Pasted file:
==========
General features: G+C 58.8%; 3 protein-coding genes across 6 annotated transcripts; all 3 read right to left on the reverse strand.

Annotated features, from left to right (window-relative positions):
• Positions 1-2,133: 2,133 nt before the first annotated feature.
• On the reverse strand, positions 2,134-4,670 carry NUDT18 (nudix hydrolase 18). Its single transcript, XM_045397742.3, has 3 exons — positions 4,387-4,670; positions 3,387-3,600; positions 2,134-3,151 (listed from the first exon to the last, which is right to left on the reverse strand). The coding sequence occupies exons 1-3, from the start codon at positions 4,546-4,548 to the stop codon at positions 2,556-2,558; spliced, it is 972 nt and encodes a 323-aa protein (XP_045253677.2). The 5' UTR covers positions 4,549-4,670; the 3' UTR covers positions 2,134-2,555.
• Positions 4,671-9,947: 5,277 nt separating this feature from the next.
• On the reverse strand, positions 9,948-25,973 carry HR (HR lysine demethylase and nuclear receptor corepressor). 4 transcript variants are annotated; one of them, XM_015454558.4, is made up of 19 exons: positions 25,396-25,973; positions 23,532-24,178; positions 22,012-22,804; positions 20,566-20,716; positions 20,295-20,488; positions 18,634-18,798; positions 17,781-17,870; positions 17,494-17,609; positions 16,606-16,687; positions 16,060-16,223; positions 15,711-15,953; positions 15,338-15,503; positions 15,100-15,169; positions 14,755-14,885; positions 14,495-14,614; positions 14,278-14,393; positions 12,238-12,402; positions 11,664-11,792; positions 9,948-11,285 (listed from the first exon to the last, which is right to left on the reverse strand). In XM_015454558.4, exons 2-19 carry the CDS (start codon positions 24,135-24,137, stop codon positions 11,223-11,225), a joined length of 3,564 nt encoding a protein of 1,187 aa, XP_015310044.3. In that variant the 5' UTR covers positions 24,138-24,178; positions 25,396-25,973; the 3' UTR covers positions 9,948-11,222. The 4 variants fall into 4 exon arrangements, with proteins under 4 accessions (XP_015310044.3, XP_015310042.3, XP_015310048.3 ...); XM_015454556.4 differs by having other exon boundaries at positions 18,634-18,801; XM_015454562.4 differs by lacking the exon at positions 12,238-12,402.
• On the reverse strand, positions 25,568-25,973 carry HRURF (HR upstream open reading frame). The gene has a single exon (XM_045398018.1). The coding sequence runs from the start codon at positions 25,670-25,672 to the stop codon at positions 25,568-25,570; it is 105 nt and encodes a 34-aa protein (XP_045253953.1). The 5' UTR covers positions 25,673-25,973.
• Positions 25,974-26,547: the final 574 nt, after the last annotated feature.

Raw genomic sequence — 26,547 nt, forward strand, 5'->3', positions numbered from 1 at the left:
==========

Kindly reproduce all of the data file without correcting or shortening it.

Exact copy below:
General features: G+C 58.8%; 3 protein-coding genes across 6 annotated transcripts; all 3 read right to left on the reverse strand.

Annotated features, from left to right (window-relative positions):
• Positions 1-2,133: 2,133 nt before the first annotated feature.
• On the reverse strand, positions 2,134-4,670 carry NUDT18 (nudix hydrolase 18). Its single transcript, XM_045397742.3, has 3 exons — positions 4,387-4,670; positions 3,387-3,600; positions 2,134-3,151 (listed from the first exon to the last, which is right to left on the reverse strand). The coding sequence occupies exons 1-3, from the start codon at positions 4,546-4,548 to the stop codon at positions 2,556-2,558; spliced, it is 972 nt and encodes a 323-aa protein (XP_045253677.2). The 5' UTR covers positions 4,549-4,670; the 3' UTR covers positions 2,134-2,555.
• Positions 4,671-9,947: 5,277 nt separating this feature from the next.
• On the reverse strand, positions 9,948-25,973 carry HR (HR lysine demethylase and nuclear receptor corepressor). 4 transcript variants are annotated; one of them, XM_015454558.4, is made up of 19 exons: positions 25,396-25,973; positions 23,532-24,178; positions 22,012-22,804; positions 20,566-20,716; positions 20,295-20,488; positions 18,634-18,798; positions 17,781-17,870; positions 17,494-17,609; positions 16,606-16,687; positions 16,060-16,223; positions 15,711-15,953; positions 15,338-15,503; positions 15,100-15,169; positions 14,755-14,885; positions 14,495-14,614; positions 14,278-14,393; positions 12,238-12,402; positions 11,664-11,792; positions 9,948-11,285 (listed from the first exon to the last, which is right to left on the reverse strand). In XM_015454558.4, exons 2-19 carry the CDS (start codon positions 24,135-24,137, stop codon positions 11,223-11,225), a joined length of 3,564 nt encoding a protein of 1,187 aa, XP_015310044.3. In that variant the 5' UTR covers positions 24,138-24,178; positions 25,396-25,973; the 3' UTR covers positions 9,948-11,222. The 4 variants fall into 4 exon arrangements, with proteins under 4 accessions (XP_015310044.3, XP_015310042.3, XP_015310048.3 ...); XM_015454556.4 differs by having other exon boundaries at positions 18,634-18,801; XM_015454562.4 differs by lacking the exon at positions 12,238-12,402.
• On the reverse strand, positions 25,568-25,973 carry HRURF (HR upstream open reading frame). The gene has a single exon (XM_045398018.1). The coding sequence runs from the start codon at positions 25,670-25,672 to the stop codon at positions 25,568-25,570; it is 105 nt and encodes a 34-aa protein (XP_045253953.1). The 5' UTR covers positions 25,673-25,973.
• Positions 25,974-26,547: the final 574 nt, after the last annotated feature.

Raw genomic sequence — 26,547 nt, forward strand, 5'->3', positions numbered from 1 at the left: